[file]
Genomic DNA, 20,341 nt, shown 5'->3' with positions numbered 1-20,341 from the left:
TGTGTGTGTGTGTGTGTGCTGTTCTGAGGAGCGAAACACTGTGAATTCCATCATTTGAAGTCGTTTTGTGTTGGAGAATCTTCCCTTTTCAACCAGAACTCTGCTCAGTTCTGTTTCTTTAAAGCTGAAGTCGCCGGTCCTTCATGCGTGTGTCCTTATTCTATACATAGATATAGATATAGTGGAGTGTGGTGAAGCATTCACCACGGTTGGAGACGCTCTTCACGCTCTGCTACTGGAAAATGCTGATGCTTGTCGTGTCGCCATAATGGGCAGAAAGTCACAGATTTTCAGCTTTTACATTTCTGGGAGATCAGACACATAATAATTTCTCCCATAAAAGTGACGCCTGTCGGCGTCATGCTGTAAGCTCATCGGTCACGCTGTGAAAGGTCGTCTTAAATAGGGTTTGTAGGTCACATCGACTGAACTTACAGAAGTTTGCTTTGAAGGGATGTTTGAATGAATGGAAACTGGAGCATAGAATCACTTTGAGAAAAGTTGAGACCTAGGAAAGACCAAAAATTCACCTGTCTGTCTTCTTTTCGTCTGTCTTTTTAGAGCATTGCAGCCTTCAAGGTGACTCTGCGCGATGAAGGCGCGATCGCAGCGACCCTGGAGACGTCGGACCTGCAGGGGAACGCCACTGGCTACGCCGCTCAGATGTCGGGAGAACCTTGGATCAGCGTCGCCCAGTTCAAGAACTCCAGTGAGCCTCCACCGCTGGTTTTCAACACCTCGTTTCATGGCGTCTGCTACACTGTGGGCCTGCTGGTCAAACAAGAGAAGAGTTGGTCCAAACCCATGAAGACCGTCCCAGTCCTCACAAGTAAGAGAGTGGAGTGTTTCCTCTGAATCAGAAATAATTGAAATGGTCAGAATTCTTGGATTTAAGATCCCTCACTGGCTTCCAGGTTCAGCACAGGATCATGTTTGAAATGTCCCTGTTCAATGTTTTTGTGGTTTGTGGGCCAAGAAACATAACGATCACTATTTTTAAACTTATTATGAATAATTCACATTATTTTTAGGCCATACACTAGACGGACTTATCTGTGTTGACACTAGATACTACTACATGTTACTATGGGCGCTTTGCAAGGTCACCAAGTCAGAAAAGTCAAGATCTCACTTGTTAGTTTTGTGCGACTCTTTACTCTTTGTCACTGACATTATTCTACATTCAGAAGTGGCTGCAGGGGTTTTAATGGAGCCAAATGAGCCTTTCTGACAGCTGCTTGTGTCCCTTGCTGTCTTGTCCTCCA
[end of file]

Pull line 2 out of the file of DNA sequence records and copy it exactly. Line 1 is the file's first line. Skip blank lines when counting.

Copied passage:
TGTGTGTGTGTGTGTGTGCTGTTCTGAGGAGCGAAACACTGTGAATTCCATCATTTGAAGTCGTTTTGTGTTGGAGAATCTTCCCTTTTCAACCAGAACTCTGCTCAGTTCTGTTTCTTTAAAGCTGAAGTCGCCGGTCCTTCATGCGTGTGTCCTTATTCTATACATAGATATAGATATAGTGGAGTGTGGTGAAGCATTCACCACGGTTGGAGACGCTCTTCACGCTCTGCTACTGGAAAATGCTGATGCTTGTCGTGTCGCCATAATGGGCAGAAAGTCACAGATTTTCAGCTTTTACATTTCTGGGAGATCAGACACATAATAATTTCTCCCATAAAAGTGACGCCTGTCGGCGTCATGCTGTAAGCTCATCGGTCACGCTGTGAAAGGTCGTCTTAAATAGGGTTTGTAGGTCACATCGACTGAACTTACAGAAGTTTGCTTTGAAGGGATGTTTGAATGAATGGAAACTGGAGCATAGAATCACTTTGAGAAAAGTTGAGACCTAGGAAAGACCAAAAATTCACCTGTCTGTCTTCTTTTCGTCTGTCTTTTTAGAGCATTGCAGCCTTCAAGGTGACTCTGCGCGATGAAGGCGCGATCGCAGCGACCCTGGAGACGTCGGACCTGCAGGGGAACGCCACTGGCTACGCCGCTCAGATGTCGGGAGAACCTTGGATCAGCGTCGCCCAGTTCAAGAACTCCAGTGAGCCTCCACCGCTGGTTTTCAACACCTCGTTTCATGGCGTCTGCTACACTGTGGGCCTGCTGGTCAAACAAGAGAAGAGTTGGTCCAAACCCATGAAGACCGTCCCAGTCCTCACAAGTAAGAGAGTGGAGTGTTTCCTCTGAATCAGAAATAATTGAAATGGTCAGAATTCTTGGATTTAAGATCCCTCACTGGCTTCCAGGTTCAGCACAGGATCATGTTTGAAATGTCCCTGTTCAATGTTTTTGTGGTTTGTGGGCCAAGAAACATAACGATCACTATTTTTAAACTTATTATGAATAATTCACATTATTTTTAGGCCATACACTAGACGGACTTATCTGTGTTGACACTAGATACTACTACATGTTACTATGGGCGCTTTGCAAGGTCACCAAGTCAGAAAAGTCAAGATCTCACTTGTTAGTTTTGTGCGACTCTTTACTCTTTGTCACTGACATTATTCTACATTCAGAAGTGGCTGCAGGGGTTTTAATGGAGCCAAATGAGCCTTTCTGACAGCTGCTTGTGTCCCTTGCTGTCTTGTCCTCCA